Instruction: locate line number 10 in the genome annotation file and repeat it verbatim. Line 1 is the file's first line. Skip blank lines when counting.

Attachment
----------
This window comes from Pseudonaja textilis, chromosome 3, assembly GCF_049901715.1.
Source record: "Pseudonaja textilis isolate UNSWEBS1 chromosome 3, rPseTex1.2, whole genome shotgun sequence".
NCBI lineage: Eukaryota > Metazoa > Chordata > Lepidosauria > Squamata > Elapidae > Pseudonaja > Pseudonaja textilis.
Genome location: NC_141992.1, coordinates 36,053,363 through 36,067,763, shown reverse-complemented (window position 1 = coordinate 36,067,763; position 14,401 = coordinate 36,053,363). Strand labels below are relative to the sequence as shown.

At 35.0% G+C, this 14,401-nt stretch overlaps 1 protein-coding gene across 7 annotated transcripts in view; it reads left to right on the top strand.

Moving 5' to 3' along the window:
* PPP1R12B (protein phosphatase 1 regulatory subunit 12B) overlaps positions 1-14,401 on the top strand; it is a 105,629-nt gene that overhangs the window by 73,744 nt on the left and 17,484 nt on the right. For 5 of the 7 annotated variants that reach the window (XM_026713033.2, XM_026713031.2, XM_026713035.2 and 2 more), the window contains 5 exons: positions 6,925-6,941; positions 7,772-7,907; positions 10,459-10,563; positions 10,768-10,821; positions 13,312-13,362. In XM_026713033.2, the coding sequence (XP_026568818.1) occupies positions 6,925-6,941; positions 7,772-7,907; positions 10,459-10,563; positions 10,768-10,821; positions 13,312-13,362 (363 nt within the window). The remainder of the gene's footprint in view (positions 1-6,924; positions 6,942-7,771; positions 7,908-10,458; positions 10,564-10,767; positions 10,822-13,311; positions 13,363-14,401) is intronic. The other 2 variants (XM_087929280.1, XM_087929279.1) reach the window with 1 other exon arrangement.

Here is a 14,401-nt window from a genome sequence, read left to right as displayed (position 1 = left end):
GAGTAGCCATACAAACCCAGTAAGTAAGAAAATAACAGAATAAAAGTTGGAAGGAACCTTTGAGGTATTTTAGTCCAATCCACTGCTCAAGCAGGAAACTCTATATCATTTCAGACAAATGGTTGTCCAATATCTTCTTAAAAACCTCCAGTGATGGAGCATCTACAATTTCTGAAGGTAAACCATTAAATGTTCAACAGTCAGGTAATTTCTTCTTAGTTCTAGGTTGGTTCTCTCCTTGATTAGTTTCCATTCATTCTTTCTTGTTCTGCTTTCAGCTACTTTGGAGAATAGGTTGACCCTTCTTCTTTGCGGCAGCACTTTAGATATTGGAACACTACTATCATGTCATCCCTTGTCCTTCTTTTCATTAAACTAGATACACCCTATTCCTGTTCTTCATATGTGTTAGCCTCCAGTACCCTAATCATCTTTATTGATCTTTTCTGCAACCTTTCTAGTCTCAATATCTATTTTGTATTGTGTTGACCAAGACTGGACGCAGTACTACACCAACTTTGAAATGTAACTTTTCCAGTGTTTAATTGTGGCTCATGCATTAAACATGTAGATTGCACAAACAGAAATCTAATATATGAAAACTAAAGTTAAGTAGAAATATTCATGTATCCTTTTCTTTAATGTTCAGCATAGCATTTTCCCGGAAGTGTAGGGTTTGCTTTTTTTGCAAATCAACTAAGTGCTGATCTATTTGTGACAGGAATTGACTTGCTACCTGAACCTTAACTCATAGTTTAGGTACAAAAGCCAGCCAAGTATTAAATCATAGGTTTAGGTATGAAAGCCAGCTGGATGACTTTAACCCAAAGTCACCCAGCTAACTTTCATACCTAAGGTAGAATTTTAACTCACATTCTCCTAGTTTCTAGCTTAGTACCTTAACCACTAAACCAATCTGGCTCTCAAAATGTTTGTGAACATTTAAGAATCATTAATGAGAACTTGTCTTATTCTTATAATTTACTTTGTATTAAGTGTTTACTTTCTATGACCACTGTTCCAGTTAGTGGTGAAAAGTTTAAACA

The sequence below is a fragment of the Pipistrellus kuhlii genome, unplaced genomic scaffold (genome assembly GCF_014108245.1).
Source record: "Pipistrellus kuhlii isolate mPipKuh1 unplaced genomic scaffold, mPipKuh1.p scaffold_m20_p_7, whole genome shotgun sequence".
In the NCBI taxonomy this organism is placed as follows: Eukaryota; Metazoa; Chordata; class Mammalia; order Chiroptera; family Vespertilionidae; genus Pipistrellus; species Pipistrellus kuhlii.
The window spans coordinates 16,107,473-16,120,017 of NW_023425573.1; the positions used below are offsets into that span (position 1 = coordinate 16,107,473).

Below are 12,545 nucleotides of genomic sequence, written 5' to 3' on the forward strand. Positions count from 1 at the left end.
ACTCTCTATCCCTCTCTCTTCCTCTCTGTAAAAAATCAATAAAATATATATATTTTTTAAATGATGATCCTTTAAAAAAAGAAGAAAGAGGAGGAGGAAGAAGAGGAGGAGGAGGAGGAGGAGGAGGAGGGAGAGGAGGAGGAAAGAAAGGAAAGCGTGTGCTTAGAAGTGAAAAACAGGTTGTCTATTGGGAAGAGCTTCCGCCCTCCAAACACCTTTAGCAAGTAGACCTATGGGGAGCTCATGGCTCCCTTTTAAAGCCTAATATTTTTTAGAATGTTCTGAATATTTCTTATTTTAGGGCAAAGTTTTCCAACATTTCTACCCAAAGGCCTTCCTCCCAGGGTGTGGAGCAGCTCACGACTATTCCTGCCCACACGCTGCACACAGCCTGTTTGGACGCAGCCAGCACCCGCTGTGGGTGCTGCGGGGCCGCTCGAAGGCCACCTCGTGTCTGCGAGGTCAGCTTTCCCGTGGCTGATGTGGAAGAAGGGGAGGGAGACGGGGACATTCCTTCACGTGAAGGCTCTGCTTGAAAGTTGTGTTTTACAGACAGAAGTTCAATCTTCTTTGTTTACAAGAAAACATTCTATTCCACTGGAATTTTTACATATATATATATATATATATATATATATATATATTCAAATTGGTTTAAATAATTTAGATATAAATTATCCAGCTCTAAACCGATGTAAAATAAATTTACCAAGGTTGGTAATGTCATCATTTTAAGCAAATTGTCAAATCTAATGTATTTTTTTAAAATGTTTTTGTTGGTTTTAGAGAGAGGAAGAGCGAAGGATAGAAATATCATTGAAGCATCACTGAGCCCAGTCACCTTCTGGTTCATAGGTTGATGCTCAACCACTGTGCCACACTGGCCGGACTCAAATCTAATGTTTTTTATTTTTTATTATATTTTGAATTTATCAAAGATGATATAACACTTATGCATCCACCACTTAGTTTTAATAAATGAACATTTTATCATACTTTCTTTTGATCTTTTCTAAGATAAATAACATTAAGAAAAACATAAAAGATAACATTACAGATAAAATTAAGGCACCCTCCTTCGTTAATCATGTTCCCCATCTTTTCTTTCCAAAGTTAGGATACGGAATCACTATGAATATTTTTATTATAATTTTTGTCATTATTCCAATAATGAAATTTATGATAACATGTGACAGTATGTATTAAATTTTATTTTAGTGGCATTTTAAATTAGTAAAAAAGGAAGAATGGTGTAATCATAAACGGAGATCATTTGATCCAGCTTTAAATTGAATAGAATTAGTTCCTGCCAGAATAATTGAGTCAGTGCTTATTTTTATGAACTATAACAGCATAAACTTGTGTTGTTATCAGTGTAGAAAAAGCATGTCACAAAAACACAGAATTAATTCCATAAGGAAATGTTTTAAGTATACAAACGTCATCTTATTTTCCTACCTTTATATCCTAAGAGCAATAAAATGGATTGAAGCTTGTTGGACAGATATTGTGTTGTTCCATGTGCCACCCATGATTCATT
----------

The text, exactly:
The sequence below is a fragment of the Pipistrellus kuhlii genome, unplaced genomic scaffold (genome assembly GCF_014108245.1).